Last week, SAHC hosted work days with Americorps Project Conserve Members on two of our significant properties in Minneapolis and Alexander, North Carolina.
Americorps Project Conserve Members have had an integral role with SAHC for the last six years, helping to accomplish goals and fill positions that SAHC would not normally have the resources for. While SAHC has four members who work full-time for eleven months, there are also 28 other Project Conserve Members who work in western North Carolina and eastern Tennessee at land trusts and other non-profits. The two workdays enabled SAHC to work with almost all of the talented and passionate individuals within the Project Conserve program.
The workdays on SAHC easements were great opportunities for almost all of the Project Conserve members to see some of the beautiful pieces of land that have been protected and for members to participate in making a physical difference in the ecological landscape of western North Carolina.
As many SAHC members are aware, the golden-winged warbler, found in the Highlands of Roan, is facing the possibility of extinction. In response, the workday in Minneapolis, NC was devoted to creating additional habitat space for this incredible bird. Americorps members hiked up to Little Hump mountain under the leadership of SAHC’s seasonal ecologist, Chris Coxen, to restore the endangered grassy bald habitat. The golden-winged warbler relies on these early successional environments, such as abandoned farmsteads at high elevations, like that found in the grassy balds in Minneapolis, NC.
Americorps members worked hard to move timber and chopped down limbs, creating “windrows,” which provide a microhabitat for insects and small mammals. This process helps protect all organisms involved in this particular ecosystem as insects get eaten by wildlife, small mammals receive cover from predators and the elements, and the wood gets neatly stacked instead of spread across the mountain.
“It is great to work with like-minded young people who are so dedicated to conservation. They selflessly give to improve the world around them, injecting much needed excitement and new approaches to ongoing problems in the process,” points out the workday leader Coxen.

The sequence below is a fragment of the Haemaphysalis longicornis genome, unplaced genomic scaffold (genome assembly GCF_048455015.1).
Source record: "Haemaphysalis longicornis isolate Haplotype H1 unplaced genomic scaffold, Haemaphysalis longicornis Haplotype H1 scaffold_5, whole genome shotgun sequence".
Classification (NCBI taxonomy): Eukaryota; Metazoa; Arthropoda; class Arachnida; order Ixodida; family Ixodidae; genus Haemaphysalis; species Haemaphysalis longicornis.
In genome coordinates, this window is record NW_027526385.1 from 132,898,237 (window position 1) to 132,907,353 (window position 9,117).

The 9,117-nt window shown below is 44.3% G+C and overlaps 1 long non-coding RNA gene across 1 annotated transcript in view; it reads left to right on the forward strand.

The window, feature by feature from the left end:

The other Service Day was led by former Americorps member and current SAHC employee, Allison Kiehl and SAHC Farmland Protection Director, William Hamilton. The goal of this project was to begin the cleanup process on a run-down but still functional farm in Alexander, NC.
The property lies just 15 minutes to the north and west of Asheville and is within the Newfound Creek watershed, an impaired waterway as identified by NC DWQ. Years of timbering and mismanaged cattle grazing have severely degraded the pastures, forests, and waterways of this property. SAHC has begun restoring the agricultural and conservation values of the property and are undertaking a large stream restoration project that will result in significant habitat and water quality improvement. SAHC is also working to improve agricultural management of the land and will eventually establish the property as a model farm for educational purposes.
The work day started with Americorps members arriving to a huge burn pile and plenty of wood to be split. The group worked hard all day, chainsawing and splitting wood, moving brush and downed branches to the burn pile, and transporting the firewood into a protected area for future use. By the end of the day, Anderson Farm looked in much better shape and is now well on its way to becoming a model for educational purposes.
Kiehl explains, “The AmeriCorps work days are a huge help to SAHC staff and the organization as a whole. At the Anderson Farm, we were able to get done in a matter of hours what would have taken a few days to accomplish without the volunteers. It was not easy work, but they all kept a positive attitude and were helpful throughout the entire day.”